“And you’re a bitch.”

I’ve always believed there are moments in our lives which can be defined as a transition between the before and after, between the cause and the effect. Steve calling me a bitch wasn’t that moment. He’d done it before and would do it again. If I had analyzed the situation right then, I would have known exactly when that moment was, and probably could have prepared myself for Steve’s change.

I looked out at the horizon past the Bus. A few small clouds had formed in the distance, tinted red. The storms were still out of season, but just the hint of instability led me to believe the weather was about to change. I lifted my lips in a faint smile. “Have you ever stood inside a dust storm?”

Steve looked at me quizzically then twisted his head in the direction my eyes led him. “No.”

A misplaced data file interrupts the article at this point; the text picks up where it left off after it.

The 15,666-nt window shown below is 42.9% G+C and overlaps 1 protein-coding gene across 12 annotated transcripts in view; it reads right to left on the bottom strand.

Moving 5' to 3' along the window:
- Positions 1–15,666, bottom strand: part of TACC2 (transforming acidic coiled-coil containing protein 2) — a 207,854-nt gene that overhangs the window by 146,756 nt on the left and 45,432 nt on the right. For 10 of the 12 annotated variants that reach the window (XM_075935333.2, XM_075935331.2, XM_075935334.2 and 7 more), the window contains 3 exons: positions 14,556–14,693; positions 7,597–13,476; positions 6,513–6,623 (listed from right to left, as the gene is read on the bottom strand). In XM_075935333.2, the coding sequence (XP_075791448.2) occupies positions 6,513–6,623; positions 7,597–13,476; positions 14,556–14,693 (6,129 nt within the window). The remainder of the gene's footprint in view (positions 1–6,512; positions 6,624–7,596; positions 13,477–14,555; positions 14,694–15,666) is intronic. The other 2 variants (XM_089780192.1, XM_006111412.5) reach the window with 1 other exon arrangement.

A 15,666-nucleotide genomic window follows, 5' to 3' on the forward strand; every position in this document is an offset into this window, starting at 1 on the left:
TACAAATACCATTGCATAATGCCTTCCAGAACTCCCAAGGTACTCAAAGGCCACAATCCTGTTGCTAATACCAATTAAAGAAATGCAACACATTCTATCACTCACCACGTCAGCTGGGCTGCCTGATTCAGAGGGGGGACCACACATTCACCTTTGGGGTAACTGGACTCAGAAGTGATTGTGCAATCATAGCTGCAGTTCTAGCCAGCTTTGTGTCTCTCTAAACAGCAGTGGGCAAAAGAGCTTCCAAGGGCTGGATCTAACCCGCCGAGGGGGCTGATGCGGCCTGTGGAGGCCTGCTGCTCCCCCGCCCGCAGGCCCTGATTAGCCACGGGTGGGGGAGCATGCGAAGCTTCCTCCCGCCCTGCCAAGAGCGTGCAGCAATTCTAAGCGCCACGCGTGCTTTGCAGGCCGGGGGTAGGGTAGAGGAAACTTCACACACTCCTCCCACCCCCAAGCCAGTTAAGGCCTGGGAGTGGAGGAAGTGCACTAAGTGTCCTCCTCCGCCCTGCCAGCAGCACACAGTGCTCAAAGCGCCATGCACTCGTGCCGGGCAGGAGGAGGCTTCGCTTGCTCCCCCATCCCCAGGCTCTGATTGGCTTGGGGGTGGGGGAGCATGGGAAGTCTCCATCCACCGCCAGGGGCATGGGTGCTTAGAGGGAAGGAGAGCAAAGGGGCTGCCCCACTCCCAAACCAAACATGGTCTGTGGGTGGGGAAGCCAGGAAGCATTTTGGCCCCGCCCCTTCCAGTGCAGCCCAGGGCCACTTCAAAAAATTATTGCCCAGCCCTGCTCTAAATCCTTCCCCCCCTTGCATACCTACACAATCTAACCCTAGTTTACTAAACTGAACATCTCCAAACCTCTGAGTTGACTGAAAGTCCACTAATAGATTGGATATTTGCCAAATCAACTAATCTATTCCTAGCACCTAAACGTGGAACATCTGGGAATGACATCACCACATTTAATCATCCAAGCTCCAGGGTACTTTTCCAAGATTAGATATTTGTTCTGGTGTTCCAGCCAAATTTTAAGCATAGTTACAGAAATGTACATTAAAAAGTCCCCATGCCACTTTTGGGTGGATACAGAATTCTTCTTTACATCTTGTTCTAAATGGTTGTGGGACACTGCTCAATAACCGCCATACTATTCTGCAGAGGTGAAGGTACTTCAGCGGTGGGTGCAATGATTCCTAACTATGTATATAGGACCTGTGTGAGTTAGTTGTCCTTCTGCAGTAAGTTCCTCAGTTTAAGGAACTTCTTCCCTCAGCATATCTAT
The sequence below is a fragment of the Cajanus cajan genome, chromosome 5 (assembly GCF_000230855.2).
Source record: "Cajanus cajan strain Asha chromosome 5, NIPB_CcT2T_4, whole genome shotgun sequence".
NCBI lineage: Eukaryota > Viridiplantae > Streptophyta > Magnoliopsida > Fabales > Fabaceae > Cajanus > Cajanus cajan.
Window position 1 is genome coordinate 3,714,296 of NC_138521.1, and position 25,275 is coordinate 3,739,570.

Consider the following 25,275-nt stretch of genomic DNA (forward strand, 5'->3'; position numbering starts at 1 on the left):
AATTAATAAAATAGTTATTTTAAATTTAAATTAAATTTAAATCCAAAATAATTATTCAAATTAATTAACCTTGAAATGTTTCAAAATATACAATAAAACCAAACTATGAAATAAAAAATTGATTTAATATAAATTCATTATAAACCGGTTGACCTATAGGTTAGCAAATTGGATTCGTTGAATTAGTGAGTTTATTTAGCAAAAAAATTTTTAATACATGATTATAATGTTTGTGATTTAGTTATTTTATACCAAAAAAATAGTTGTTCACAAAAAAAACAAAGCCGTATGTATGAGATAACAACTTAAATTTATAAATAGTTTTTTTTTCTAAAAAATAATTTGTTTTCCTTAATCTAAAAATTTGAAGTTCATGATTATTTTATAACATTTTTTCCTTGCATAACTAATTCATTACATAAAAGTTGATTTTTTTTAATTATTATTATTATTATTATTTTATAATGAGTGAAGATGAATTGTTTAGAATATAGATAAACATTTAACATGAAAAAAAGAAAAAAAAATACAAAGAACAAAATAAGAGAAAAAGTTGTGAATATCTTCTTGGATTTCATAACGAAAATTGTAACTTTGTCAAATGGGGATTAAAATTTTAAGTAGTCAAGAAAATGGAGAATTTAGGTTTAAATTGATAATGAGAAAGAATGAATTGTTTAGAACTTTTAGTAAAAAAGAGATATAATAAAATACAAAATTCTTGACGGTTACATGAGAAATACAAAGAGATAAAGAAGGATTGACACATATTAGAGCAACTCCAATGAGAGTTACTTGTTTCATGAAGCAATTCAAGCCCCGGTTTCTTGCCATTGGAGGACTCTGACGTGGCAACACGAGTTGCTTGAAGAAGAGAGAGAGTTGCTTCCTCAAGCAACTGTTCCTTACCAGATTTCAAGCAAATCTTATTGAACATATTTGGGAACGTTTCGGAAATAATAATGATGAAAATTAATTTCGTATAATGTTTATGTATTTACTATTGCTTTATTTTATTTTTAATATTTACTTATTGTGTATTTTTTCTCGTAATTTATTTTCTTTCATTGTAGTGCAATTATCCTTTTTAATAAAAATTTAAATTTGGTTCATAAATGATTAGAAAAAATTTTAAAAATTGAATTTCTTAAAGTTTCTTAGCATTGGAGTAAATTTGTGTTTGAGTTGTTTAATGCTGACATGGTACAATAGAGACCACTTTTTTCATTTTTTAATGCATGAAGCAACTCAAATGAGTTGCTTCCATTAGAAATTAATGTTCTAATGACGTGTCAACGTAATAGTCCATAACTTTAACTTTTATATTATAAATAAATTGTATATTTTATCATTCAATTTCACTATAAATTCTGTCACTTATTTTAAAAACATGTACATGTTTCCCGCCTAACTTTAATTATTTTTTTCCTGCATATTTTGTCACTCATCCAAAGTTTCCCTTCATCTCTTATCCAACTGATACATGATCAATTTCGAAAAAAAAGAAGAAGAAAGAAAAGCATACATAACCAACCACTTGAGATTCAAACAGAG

“You’re missing out.”

“I don’t think so.” He turned back and quietly eyed me. I think he was looking for something to crack. “What does this have to do with your mom?”

“Nothing you’d understand.” I pursed my lips and steeled myself for something I felt was coming. Maybe if he knew I was a crazy bitch and not just a bitch, he’d understand when I cut out his tongue with a pair of rusty scissors. “I see things in the wind.”

I could see the smirk on Steve’s face fade just the slightest. “Dust?”

I chuckled. He was such a simple man. “They ride on the wind, screaming.” My voice dropped to a whisper. “They talk to me and tell me things. They clean up my messes.” I closed my eyes and imagined them writhe in the blackness, jockeying for position. Their slick bodies slid around me and lifted me up. If I didn’t know better, I would have reached out and pulled one close, just to prove myself to Steve.